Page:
We are not immune from parental guilt, which can be intensified during divorce. One feels like they could have done more for the children, even when nearly at the breaking point. It is a challenge to juggle so many balls in the air during proceedings and not drop one from time to time. We can be our own worst critic – when in reality our actions were fine.
When Feeling Parental Guilt, Talk It Over with Your Kids
What helps is to have a conversation with the children and tell them that you are under stress. If you snap at the youngsters or are a bit blunt, it is not about them but rather your tense situation. This helps the kids to feel more secure when told they are not the source of your periodic angry outbursts. When I was about to lose it, I took a time out. I told my sons to let me read for awhile and then I would be calmer.
When feeling that you have failed your children, talk it over with them. Often my sons did not see that anything was wrong, when I thought they were hurt or disappointed. Getting their perspective was a good reality check for me. Apologize if appropriate. Let the youngsters know that you feel badly for what happened. Both of you will feel better afterwards. This is a good example for them to see that when someone has messed up, say that you are sorry.
Even when some things cannot be helped, we still feel guilt. You may have a mandatory meeting at work scheduled during your daughter’s class play. An obligation may keep you from your son’s rugby match. Express your disappointment and let your child talk about how they feel. Reassure offspring that you still love them when you cannot be with them.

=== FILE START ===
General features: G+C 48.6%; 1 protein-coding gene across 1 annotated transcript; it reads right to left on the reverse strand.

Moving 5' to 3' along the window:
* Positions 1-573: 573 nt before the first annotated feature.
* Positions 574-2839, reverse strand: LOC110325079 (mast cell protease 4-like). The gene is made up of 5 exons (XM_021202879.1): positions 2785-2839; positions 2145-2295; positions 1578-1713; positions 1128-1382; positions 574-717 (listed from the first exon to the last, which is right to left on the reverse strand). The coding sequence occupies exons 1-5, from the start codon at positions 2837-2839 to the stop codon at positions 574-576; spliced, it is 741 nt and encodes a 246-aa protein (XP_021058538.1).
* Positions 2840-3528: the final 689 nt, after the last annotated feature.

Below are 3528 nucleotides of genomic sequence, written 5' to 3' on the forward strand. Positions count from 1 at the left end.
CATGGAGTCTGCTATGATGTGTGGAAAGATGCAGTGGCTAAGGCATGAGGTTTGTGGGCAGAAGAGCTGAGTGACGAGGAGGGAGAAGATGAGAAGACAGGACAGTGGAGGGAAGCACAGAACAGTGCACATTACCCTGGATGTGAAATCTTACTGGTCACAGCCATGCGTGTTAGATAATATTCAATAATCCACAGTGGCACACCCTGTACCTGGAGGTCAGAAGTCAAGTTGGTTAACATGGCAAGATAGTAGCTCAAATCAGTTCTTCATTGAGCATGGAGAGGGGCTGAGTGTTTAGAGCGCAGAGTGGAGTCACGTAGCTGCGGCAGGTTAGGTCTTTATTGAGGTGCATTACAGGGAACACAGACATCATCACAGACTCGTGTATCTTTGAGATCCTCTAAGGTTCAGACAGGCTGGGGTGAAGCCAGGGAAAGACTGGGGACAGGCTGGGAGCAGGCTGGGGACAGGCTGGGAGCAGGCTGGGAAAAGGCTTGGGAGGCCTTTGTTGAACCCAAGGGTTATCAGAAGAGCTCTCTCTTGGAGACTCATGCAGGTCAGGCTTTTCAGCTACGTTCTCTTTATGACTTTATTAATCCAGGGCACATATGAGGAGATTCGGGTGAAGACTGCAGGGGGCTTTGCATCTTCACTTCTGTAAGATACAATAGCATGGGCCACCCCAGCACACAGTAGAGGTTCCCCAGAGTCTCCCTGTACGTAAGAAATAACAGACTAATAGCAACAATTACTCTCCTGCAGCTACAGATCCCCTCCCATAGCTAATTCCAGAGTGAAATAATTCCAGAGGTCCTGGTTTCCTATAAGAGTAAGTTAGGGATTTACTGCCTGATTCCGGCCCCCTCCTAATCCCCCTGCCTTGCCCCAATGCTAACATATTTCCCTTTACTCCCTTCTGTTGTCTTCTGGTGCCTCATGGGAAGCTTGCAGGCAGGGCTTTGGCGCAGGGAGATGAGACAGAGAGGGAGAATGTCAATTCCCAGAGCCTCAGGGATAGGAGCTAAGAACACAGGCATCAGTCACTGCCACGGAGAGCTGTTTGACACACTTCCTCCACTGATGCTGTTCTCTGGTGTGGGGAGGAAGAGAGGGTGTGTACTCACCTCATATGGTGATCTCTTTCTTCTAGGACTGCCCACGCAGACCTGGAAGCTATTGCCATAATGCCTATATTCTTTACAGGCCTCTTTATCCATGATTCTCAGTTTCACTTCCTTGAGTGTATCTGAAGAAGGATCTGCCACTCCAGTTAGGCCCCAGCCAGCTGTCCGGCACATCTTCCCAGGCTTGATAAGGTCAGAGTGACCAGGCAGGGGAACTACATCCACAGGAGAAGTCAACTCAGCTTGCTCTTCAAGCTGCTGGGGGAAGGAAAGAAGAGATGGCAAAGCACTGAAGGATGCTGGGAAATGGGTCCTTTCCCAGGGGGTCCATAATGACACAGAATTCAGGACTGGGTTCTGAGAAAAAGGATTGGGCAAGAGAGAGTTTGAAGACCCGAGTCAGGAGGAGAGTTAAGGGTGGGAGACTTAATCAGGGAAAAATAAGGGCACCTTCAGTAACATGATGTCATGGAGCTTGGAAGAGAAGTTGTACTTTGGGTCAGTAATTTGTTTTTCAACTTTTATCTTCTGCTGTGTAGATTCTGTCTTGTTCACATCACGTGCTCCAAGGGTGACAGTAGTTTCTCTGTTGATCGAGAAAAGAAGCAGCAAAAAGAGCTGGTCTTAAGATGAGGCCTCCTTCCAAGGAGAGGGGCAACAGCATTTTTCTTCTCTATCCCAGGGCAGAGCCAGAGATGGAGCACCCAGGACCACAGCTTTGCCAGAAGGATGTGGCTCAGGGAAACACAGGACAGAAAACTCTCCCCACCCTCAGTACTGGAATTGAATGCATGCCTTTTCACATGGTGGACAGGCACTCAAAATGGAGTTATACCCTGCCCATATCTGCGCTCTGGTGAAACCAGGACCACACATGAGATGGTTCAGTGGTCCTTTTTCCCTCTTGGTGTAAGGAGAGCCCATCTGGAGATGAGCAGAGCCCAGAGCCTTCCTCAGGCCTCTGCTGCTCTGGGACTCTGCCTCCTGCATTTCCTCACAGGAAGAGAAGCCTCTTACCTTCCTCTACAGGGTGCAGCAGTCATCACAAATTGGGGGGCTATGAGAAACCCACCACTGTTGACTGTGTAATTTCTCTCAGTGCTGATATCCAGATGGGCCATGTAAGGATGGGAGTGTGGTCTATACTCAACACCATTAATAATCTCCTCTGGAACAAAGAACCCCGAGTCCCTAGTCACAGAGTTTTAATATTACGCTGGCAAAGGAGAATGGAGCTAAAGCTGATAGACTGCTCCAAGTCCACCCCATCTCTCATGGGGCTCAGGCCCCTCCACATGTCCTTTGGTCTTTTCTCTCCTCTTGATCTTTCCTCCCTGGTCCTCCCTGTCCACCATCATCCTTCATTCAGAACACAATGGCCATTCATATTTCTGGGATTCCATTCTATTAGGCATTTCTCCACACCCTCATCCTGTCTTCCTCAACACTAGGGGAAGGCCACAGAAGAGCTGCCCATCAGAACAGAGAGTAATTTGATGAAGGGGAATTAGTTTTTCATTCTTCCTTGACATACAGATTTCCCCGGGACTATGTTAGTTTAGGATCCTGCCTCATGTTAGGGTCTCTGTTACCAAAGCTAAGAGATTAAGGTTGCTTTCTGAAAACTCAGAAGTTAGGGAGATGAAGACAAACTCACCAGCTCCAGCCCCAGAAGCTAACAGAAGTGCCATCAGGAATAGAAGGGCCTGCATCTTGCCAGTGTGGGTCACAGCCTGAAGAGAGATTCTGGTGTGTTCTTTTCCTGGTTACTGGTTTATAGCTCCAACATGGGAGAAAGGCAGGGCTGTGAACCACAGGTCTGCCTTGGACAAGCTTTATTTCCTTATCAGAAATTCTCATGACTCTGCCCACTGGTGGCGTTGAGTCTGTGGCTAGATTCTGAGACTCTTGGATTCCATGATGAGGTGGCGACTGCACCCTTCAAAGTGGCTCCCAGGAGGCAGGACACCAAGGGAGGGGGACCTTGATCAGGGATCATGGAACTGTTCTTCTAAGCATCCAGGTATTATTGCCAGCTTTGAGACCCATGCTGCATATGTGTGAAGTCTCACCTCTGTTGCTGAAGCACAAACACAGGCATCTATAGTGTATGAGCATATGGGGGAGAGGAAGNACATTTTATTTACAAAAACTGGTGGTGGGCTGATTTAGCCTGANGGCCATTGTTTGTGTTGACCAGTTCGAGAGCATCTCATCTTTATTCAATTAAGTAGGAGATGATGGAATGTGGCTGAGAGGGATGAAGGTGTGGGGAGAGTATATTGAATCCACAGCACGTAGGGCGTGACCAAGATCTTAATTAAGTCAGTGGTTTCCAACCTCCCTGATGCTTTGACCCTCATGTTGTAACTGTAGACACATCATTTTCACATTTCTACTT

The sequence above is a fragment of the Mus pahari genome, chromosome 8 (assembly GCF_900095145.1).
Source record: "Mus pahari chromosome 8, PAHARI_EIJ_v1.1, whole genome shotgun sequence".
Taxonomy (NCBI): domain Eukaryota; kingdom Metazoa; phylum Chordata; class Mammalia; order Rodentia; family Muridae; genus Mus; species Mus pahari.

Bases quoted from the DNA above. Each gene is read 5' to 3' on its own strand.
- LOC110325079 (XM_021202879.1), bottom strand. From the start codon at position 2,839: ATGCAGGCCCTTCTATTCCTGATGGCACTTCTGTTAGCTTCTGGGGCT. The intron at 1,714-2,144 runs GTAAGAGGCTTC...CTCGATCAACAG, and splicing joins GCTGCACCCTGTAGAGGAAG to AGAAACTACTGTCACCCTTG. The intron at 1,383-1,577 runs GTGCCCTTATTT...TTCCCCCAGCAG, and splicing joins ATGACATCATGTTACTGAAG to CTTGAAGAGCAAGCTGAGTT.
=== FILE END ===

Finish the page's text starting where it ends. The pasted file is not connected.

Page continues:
You are Not a Bad Parent for the Occasional Absence
Do not label yourself as a bad parent when it is your choice to do something that you need to do for yourself. I recently had to stop calling myself a “bad mum” since I chose to go to a conference in London when my son would be home from university for spring break. I was torn about whether or not to leave; however, I decided to take the trip. As it turned out, my son had to work and departed before I did.
Take Steps to De-Stress
Notice where in your body you feel tension when you get that parental guilt. It may be a tightening in the chest or discomfort in the gut. When these sensations start to occur, recognize the need to step back and regroup. Take deep breaths, go on a walk, do meditation or whatever relaxes you to prevent your stress level from escalating. When I started getting anxious during my divorce, my sons told me to take a “chill pill,” which was their way of saying to calm down. Going out with friends was my cure. Discussing perceived parental shortcomings with others can help you realize that you are actually doing a great job, or your friends may have made a much bigger mistake than you did. It’s nice to know that other parents are not perfect either. Swapping stories about missing school events and losing one’s temper lets you know that you are not alone.
In spite of making parenting missteps which resulted in guilt, my sons turned out fine and do not hold any grudges. They laugh at a few things that I did as parent and felt guilty about at the time. We can be too hard on ourselves. Keeping lines of communication open is a way to alleviate parental guilt. Having balance in life is necessary. What also helped to reduce parental guilt was to schedule fun events into our lives, such as a weekend in Disneyland or regularly watching comedies. We enjoyed local festivals, picnics, and hikes. It is harder to focus on parental guilt when laughing with the kids.